I subscribe to Linux Format (thanks to my wife!) -- the premier Linux magazine, produced in Great Britain. The most recent issue included a DVD of Linux Mint. Linux Mint is a "distribution," originally based on Ubuntu, but with a lot of elegant little tweaks that try to make it a little more cutting edge, and at the same time, more user friendly, especially in the area of media. The current version, that I'm using as I write this, is "Daryna." (The names move up the letters of the alphabet.)
The disc is a Live DVD, which means I can play with it without having to install it -- making sure that it works with my hardware, and seeing if it's better than PCLinuxOS.
The first test of any distribution for me, at home, is to see if it will detect my encrypted wireless network, then let me log into it. Linux Mint did, through the nice little network application on the bottom panel.
My next test is to set the screen to the right video resolution. Linux Mint actually set mine high -- but it wasn't difficult to roll it back to the 1280X1024 that looks best on my LCD monitor.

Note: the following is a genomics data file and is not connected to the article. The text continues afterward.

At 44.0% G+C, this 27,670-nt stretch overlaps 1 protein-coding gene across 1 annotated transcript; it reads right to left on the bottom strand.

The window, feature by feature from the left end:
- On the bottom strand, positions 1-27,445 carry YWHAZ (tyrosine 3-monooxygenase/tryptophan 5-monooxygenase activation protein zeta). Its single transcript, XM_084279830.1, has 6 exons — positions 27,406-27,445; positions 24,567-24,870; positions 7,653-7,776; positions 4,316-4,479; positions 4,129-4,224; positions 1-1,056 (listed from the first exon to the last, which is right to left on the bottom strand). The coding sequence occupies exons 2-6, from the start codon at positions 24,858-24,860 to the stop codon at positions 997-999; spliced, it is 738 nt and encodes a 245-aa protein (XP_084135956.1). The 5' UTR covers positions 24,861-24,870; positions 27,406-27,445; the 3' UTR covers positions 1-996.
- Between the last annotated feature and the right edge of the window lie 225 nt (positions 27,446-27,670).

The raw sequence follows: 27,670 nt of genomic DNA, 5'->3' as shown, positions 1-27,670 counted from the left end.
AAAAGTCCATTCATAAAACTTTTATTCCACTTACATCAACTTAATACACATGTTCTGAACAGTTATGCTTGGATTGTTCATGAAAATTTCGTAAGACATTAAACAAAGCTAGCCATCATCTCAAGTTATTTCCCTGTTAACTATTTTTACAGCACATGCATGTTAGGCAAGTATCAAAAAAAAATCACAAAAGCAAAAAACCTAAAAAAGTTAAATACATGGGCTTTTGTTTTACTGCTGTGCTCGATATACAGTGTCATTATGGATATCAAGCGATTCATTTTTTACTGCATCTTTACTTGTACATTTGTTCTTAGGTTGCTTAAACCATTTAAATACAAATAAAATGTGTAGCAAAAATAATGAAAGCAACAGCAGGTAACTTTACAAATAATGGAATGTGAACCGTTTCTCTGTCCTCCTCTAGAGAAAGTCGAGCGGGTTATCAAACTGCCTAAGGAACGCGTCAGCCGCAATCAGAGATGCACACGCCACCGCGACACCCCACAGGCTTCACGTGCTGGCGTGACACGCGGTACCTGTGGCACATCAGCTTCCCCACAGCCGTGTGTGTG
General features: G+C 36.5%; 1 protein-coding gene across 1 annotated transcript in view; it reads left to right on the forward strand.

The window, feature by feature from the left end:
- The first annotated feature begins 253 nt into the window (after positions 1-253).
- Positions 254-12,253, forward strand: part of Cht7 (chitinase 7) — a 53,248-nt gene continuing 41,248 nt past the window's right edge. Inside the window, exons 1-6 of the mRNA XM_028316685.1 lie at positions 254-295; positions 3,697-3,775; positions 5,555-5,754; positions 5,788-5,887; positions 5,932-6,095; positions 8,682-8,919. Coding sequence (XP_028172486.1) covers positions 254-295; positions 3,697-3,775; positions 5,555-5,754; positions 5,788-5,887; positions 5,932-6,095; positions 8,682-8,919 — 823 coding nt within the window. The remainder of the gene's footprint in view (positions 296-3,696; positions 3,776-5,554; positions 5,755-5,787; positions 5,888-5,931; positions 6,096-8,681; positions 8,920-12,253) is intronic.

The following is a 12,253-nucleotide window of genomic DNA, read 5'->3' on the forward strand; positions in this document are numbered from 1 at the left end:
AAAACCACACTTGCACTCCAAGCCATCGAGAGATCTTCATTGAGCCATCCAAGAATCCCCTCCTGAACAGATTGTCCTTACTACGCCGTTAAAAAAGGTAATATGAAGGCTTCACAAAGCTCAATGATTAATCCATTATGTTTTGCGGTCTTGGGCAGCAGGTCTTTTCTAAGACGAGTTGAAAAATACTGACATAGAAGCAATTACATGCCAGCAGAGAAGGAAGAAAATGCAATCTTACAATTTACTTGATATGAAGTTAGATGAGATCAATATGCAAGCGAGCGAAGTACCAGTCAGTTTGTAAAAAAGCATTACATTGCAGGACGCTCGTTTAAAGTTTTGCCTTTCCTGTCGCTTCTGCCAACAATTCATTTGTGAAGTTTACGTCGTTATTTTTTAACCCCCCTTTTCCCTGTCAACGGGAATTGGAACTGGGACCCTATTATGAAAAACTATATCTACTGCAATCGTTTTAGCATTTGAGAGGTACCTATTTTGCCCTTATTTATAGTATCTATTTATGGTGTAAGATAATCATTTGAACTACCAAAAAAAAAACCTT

My next test is to see if it will let me watch the video trailers at www.apple.com/trailers. Linux Mint did not do that -- largely because of the United States' patent restriction on the various video codecs. It isn't hard to install them from Linux Mint, though -- but you have to install the distro to your hard drive first.
The same is true for the next test: installation of the Nvidia graphics driver that allows the cool "Compiz" effects -- eye candy like drop shadows, spinning cubes, wobbly windows, and other gee whiz screen effects. In Linux Mint, like Ubuntu, you use a program called Envy to install the enhanced video driver -- but it failed. I assume that it, too, waits until I've installed the distribution on my hard drive.
The other distinguishing characteristic of Linux Mint is that everything is on the bottom panel, even though it uses the Gnome desktop generally. It also uses a version of (I think) the SUSE menu system, in which everything is navigated from one spot, instead of the three Gnome menus. Mint, by default, only offers one window, too. The effect, I'm sure, is to make it feel a lot more like Windows, only prettier, and more stable.
I did find one oddity: the Google search bar in Firefox doesn't work. No biggie.
Ultimately, though, I'm not sure that I see a compelling advantage to replacing PCLOS. I've customized my PCLOS setup so it suits me, and find the change of pace about right. But it's good to see what the competition is up to. Linux Mint has been moving steadily up the DistroWatch rankings. I can see why.